Modern life is overly busy, frenetic and we are always “on”.
This results in a body that is constantly on alert and this is not helped with our daily over reliance on caffeine to keep us going throughout the day. For some people, this can result in adrenal fatigue.
But, what is adrenal fatigue?
Adrenal fatigue, or hypoadrenia, describe the condition in which adrenal glands are exhausted and unable to produce adequate quantities of hormones, such as glucocorticoid cortisol, often due to chronic stress.
How can caffeine affect adrenal fatigue?
Caffeine stimulates neuron activity in the brain in which neurons send messages to the pituitary gland to stimulate the adrenal glands, which then produces adrenaline and cortisol.
Adrenaline and cortisol are those famous hormones involved in “fight or flight” mode, which happens when you are faced with danger. This was particular useful for our ancestors when faced with a horde of mongols or, back further, encountering a sabre toothed tiger.
But, are those “fight or flight” hormones useful for modern life – and on a daily basis? They are stress hormones – for us in emergencies – not a deadline to submit a business plan or a quarterly report.
But, caffeine is a crutch, which we use every day to help us keeping fighting on.
If your adrenal glands are fatigued, then caffeine can cause your adrenals to overwork to make more cortisol and burns out your glands. This leads to your adrenals being weakened and less able to respond adequately. This is why coffee has less and less effect over time on people with adrenal fatigue.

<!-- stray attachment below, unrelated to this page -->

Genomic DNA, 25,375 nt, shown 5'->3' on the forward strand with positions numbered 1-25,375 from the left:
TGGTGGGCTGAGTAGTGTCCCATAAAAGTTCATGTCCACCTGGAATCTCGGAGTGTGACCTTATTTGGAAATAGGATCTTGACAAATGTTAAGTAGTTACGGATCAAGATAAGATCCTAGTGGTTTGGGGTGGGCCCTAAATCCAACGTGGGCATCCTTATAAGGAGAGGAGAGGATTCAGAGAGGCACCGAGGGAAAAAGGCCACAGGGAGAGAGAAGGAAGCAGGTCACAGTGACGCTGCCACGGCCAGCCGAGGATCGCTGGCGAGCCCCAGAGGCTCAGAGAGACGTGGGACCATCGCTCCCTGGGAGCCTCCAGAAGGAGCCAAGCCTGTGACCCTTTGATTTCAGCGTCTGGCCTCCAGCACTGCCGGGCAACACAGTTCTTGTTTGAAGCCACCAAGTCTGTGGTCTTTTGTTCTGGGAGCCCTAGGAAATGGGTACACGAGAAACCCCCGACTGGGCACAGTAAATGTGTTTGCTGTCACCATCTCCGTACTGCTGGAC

Furthermore, caffeine is mildly addictive. This is down to its effects on the nervous system, which increases the release of dopamine, a neurotransmitter that helps control the brain’s reward and pleasure centres.
We are not saying “don’t drink coffee” though.
Scientific studies increasingly report health benefits including high levels of antioxidants and nutrients and it can help burn fat. There is also increasing evidence to suggest coffee protects against Alzheimer’s, Parkinson’s, type 2 diabetes and liver disease.
But…how much coffee?
Caffeine has downsides. Firstly, with regards to adrenal fatigue. Coffee is acidic and can cause indigestion, heart burn and an imbalance in your gut flora. Too much caffeine can interact with medications, increase blood sugar levels, raise blood pressure (1) and can lead to bone loss.
In short, respect caffeine.
It is a drug and it should be treated as such.
If you love coffee for the flavour, then consider his quality Swiss Water Decaf coffee as part of the mix during your day – particularly after you’ve had that first or second cup of coffee a day. Decaffeinated coffee often still works as a pick me up as your brain is fooled into associating coffee as an energy booster – even if there is no caffeine in the coffee!
Remember, caffeine is addictive, so you may need to gradually wean yourself off it. Stopping suddenly can cause headaches.